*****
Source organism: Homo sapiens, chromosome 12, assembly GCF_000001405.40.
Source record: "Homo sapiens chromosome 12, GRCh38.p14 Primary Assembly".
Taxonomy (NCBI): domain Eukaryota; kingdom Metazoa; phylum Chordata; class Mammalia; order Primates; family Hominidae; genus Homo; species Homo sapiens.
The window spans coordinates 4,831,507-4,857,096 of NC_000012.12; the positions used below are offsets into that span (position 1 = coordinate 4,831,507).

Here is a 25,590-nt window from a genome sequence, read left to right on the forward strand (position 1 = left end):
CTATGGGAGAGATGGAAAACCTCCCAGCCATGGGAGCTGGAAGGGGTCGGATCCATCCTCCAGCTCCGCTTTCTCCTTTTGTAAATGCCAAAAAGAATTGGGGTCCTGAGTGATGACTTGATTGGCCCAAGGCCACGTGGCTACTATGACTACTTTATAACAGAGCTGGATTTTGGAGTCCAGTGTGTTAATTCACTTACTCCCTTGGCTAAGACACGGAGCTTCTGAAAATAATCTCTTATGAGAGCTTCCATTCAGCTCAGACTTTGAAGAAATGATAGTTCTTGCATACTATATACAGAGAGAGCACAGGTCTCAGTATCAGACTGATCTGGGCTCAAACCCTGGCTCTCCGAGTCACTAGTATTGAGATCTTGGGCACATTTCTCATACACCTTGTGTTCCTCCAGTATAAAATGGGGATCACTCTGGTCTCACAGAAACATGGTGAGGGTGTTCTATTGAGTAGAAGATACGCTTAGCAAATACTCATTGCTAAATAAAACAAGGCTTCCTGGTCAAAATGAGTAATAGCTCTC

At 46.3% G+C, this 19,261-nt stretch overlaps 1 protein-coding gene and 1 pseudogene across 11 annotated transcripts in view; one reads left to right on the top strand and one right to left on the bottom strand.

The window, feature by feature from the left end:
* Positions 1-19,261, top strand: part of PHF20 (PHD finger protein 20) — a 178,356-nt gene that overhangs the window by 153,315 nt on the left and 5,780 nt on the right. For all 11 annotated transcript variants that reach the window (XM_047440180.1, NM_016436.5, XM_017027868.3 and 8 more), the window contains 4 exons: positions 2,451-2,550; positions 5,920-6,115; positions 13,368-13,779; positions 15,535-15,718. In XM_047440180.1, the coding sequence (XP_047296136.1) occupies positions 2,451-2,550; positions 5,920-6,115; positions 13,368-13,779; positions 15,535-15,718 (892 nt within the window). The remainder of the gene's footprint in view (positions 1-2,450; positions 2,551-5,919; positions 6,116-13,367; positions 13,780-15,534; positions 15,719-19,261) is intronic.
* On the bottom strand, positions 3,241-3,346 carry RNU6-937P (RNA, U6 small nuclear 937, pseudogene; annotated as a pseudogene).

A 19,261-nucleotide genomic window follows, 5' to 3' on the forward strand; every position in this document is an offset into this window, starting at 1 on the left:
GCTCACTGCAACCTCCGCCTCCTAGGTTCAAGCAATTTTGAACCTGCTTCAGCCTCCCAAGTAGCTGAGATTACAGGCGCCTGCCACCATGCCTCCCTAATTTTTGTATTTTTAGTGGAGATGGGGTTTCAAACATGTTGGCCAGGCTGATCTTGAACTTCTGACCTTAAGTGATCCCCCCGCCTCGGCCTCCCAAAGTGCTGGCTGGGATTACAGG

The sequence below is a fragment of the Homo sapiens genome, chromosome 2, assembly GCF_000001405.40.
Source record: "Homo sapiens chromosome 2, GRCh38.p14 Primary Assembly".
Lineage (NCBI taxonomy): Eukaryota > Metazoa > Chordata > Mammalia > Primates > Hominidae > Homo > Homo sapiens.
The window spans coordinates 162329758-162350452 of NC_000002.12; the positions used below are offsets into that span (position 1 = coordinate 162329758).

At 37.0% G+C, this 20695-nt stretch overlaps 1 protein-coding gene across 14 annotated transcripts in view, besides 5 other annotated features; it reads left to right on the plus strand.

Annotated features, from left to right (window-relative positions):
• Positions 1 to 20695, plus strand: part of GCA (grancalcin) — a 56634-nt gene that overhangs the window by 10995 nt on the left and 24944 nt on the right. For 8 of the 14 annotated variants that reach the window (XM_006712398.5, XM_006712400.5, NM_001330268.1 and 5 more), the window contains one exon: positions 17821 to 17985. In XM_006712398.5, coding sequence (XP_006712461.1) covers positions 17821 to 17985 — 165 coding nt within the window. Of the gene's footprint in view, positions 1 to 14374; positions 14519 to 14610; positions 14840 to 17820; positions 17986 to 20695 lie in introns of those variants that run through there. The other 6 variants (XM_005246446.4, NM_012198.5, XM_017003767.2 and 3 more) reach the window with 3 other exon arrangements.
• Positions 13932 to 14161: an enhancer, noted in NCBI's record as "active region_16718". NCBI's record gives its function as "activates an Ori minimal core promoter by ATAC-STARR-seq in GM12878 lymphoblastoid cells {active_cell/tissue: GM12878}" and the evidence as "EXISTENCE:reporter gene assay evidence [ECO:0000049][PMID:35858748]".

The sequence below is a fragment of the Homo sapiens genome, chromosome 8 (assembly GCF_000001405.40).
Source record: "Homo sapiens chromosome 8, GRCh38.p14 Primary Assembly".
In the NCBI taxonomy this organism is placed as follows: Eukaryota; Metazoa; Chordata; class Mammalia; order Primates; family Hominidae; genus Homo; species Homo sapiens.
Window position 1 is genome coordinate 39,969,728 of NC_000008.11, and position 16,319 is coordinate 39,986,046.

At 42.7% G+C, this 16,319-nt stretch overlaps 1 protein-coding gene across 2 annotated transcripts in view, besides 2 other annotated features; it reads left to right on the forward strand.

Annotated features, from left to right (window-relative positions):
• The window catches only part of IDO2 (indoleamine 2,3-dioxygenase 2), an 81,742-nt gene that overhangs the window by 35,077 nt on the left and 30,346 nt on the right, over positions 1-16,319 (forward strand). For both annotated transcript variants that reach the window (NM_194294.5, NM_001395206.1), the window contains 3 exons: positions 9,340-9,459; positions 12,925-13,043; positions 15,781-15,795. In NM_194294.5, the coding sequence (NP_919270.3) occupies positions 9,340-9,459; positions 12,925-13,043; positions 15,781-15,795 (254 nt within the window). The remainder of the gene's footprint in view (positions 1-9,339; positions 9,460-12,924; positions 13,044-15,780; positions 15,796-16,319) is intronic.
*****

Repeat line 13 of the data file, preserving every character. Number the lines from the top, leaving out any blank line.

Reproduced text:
The sequence below is a fragment of the Homo sapiens genome, chromosome 2, assembly GCF_000001405.40.